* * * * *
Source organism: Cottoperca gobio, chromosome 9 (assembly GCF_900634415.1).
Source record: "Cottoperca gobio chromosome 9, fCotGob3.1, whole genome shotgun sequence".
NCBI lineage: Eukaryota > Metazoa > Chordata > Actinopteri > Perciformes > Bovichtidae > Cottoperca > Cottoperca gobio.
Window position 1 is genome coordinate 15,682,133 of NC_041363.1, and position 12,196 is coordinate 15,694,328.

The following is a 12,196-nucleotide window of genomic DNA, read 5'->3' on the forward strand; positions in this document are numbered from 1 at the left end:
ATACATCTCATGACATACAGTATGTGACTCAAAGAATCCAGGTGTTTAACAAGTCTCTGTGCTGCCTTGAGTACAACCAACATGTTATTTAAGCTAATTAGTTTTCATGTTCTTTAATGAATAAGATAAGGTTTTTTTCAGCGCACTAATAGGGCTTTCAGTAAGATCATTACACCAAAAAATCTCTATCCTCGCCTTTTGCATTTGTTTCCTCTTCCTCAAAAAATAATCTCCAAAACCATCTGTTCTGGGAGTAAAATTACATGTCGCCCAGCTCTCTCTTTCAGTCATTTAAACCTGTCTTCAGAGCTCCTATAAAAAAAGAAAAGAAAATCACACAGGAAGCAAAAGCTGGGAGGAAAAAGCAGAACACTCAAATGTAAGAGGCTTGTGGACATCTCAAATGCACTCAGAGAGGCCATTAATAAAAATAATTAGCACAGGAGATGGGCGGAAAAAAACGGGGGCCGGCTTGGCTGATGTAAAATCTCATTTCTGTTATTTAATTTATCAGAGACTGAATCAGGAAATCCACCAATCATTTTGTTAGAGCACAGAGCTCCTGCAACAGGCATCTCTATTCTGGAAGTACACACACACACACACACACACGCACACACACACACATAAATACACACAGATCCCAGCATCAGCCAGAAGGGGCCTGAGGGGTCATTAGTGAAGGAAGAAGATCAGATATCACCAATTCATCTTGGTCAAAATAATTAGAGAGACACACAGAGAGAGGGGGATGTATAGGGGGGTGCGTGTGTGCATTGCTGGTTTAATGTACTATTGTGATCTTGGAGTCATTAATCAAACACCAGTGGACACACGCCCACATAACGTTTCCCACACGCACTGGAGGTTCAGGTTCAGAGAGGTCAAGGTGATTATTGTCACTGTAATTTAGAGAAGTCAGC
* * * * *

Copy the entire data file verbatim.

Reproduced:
Source organism: Cottoperca gobio, chromosome 9 (assembly GCF_900634415.1).
Source record: "Cottoperca gobio chromosome 9, fCotGob3.1, whole genome shotgun sequence".
NCBI lineage: Eukaryota > Metazoa > Chordata > Actinopteri > Perciformes > Bovichtidae > Cottoperca > Cottoperca gobio.
Window position 1 is genome coordinate 15,682,133 of NC_041363.1, and position 12,196 is coordinate 15,694,328.

The following is a 12,196-nucleotide window of genomic DNA, read 5'->3' on the forward strand; positions in this document are numbered from 1 at the left end:
ATACATCTCATGACATACAGTATGTGACTCAAAGAATCCAGGTGTTTAACAAGTCTCTGTGCTGCCTTGAGTACAACCAACATGTTATTTAAGCTAATTAGTTTTCATGTTCTTTAATGAATAAGATAAGGTTTTTTTCAGCGCACTAATAGGGCTTTCAGTAAGATCATTACACCAAAAAATCTCTATCCTCGCCTTTTGCATTTGTTTCCTCTTCCTCAAAAAATAATCTCCAAAACCATCTGTTCTGGGAGTAAAATTACATGTCGCCCAGCTCTCTCTTTCAGTCATTTAAACCTGTCTTCAGAGCTCCTATAAAAAAAGAAAAGAAAATCACACAGGAAGCAAAAGCTGGGAGGAAAAAGCAGAACACTCAAATGTAAGAGGCTTGTGGACATCTCAAATGCACTCAGAGAGGCCATTAATAAAAATAATTAGCACAGGAGATGGGCGGAAAAAAACGGGGGCCGGCTTGGCTGATGTAAAATCTCATTTCTGTTATTTAATTTATCAGAGACTGAATCAGGAAATCCACCAATCATTTTGTTAGAGCACAGAGCTCCTGCAACAGGCATCTCTATTCTGGAAGTACACACACACACACACACACACGCACACACACACACATAAATACACACAGATCCCAGCATCAGCCAGAAGGGGCCTGAGGGGTCATTAGTGAAGGAAGAAGATCAGATATCACCAATTCATCTTGGTCAAAATAATTAGAGAGACACACAGAGAGAGGGGGATGTATAGGGGGGTGCGTGTGTGCATTGCTGGTTTAATGTACTATTGTGATCTTGGAGTCATTAATCAAACACCAGTGGACACACGCCCACATAACGTTTCCCACACGCACTGGAGGTTCAGGTTCAGAGAGGTCAAGGTGATTATTGTCACTGTAATTTAGAGAAGTCAGC